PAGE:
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January 18, 2004

WHY I DON'T TRUST POLLS: This Des Moines Register poll shows Wesley Clark trailing Dennis Kucinich, with 2% vs. 3% respectively.

Now I know that Iowa is to the left of the nation generally, and that Iowa caucus voters are to the left of Iowa. I also know that Clark's campaign hasn't been terribly impressive. (Though the blog is pretty good.) But still -- two percent? And behind Dennis Kucinich? I find that very hard to believe.

But I could be wrong -- my political-prediction track record isn't especially impressive.

UPDATE: Iowa reader Joe Kristan emails:

While your point about the reliability of polls is a good one - especially with our caucus system - I don't think they are too far off with respect to Clark. Why? He's not here. Kucinich has been here for months, and Clark, with no effort or organization at all here, is lost in the candidate ad blizzard. It's also hard to say he's offered anything that isn't available from the candidate's who aren't blowing Iowa off, so there probably isn't a group of disaffected Democrats who would go to him anyway by default.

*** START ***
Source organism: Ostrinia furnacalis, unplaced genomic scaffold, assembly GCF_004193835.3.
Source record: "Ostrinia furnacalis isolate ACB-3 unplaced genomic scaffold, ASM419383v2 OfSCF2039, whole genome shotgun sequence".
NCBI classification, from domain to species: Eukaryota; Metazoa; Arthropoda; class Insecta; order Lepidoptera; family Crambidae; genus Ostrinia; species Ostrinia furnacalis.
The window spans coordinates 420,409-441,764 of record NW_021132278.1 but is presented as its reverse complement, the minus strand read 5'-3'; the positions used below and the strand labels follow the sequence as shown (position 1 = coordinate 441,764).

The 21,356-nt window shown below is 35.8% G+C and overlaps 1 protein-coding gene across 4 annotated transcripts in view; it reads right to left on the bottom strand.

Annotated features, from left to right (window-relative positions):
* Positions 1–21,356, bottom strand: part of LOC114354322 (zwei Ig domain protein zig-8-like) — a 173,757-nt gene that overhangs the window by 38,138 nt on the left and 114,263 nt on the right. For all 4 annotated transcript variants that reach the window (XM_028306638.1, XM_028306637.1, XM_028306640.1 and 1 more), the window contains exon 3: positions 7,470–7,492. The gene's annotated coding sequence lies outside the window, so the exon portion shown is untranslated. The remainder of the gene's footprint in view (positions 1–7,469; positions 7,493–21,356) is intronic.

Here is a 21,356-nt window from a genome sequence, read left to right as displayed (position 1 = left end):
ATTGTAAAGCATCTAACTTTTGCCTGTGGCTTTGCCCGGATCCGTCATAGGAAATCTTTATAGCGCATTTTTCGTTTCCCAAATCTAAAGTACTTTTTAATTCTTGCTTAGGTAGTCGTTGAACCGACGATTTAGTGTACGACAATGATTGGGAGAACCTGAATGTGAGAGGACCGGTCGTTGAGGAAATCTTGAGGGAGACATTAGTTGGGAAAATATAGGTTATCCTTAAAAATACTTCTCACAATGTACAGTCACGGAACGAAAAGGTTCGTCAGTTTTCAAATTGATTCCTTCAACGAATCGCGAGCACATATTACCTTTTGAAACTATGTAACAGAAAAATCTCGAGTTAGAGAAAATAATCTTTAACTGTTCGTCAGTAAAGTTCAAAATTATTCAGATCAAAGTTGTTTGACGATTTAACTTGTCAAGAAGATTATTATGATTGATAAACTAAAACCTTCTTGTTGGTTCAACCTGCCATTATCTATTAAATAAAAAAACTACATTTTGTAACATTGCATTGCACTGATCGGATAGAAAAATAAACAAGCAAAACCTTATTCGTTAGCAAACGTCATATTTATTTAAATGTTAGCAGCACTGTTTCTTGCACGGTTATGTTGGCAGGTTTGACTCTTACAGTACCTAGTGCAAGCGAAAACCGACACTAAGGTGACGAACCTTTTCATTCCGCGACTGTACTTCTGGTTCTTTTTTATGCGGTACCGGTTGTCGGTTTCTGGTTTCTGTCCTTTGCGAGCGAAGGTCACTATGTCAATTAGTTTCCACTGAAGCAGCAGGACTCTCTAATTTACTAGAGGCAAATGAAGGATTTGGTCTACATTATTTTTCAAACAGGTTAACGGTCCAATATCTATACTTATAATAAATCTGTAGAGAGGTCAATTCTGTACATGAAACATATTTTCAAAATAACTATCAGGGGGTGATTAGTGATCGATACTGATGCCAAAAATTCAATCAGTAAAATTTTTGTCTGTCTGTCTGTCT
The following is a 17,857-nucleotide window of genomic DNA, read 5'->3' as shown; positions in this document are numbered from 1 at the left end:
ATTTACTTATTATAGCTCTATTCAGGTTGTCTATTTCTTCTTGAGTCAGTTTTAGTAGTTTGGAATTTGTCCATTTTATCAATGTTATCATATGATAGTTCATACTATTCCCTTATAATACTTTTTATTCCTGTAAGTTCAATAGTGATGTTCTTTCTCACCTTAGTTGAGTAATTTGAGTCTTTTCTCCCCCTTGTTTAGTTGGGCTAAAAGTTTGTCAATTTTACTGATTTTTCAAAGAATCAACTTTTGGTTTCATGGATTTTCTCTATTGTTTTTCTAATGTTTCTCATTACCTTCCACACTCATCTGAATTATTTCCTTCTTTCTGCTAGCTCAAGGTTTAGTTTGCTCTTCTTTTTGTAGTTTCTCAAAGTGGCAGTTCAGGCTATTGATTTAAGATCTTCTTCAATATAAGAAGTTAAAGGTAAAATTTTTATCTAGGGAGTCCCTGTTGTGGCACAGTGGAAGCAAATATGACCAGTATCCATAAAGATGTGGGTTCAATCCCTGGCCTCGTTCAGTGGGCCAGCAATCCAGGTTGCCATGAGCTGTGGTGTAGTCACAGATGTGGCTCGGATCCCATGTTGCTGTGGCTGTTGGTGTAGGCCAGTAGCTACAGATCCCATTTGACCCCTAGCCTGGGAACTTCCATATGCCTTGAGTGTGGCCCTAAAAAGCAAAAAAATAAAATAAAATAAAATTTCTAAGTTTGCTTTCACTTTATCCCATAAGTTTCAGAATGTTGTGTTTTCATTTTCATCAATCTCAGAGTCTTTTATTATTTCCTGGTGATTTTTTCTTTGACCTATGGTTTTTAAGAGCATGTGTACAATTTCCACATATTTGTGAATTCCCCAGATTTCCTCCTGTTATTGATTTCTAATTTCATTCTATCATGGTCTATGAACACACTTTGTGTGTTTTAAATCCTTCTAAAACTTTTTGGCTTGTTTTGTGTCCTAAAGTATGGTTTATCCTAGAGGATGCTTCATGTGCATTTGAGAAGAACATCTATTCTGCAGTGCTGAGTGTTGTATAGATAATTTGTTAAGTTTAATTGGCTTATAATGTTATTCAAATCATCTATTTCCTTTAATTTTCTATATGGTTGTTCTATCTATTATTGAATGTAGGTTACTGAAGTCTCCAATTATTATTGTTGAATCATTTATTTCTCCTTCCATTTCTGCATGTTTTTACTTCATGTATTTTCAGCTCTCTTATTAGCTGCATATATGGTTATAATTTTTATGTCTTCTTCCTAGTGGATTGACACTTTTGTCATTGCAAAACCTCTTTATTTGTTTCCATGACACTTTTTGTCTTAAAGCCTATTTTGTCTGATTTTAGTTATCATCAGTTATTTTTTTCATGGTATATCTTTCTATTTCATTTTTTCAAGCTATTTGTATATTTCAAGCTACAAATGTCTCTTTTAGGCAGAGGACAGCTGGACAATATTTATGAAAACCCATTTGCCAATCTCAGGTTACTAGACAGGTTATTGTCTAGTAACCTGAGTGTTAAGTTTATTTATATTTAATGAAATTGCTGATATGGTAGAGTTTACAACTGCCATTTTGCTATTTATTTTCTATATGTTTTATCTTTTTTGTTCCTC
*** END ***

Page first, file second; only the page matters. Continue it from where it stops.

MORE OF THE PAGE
Yeah, but two percent? (On the other hand, Kevin Drum emails: "Clark isn't running in Iowa. Heck, I'm surprised he's getting 2%....") It just seems to me that anyone who's being talked about as a serious national candidate should do better than that. But hey, maybe I'm wrong. Meanwhile, Michael Peckham emails:

I agree that the poll you mention is probably bogus, but Kucinich does have a small ace up his sleeve in Iowa -- The Transcendental Meditation crowd who
live in Fairfield:

Even as much of the country still struggles to pronounce his name (it's koo-SIN-itch), Mr. Kucinich has become a phenomenon in Fairfield, population 9,500. His proposals to promote world peace, universal health care and environmental sustainability arguably resonate here as in no other place in America.

Hmm. Okay. (There's more here.) And reader Andrew Boucher says that the poll's probably right and that Iowans are mad at Clark for snubbing them: "Regardless of whether or not they might support him, they'd never stand at caucus for someone who is snubbing his nose at the system." This may make the polls look a bit less bogus -- but doesn't it also make the whole Iowa caucus process look a bit more bogus?

ANOTHER UPDATE: Daniel Drezner has lengthier and, no doubt, better informed comments on Iowa.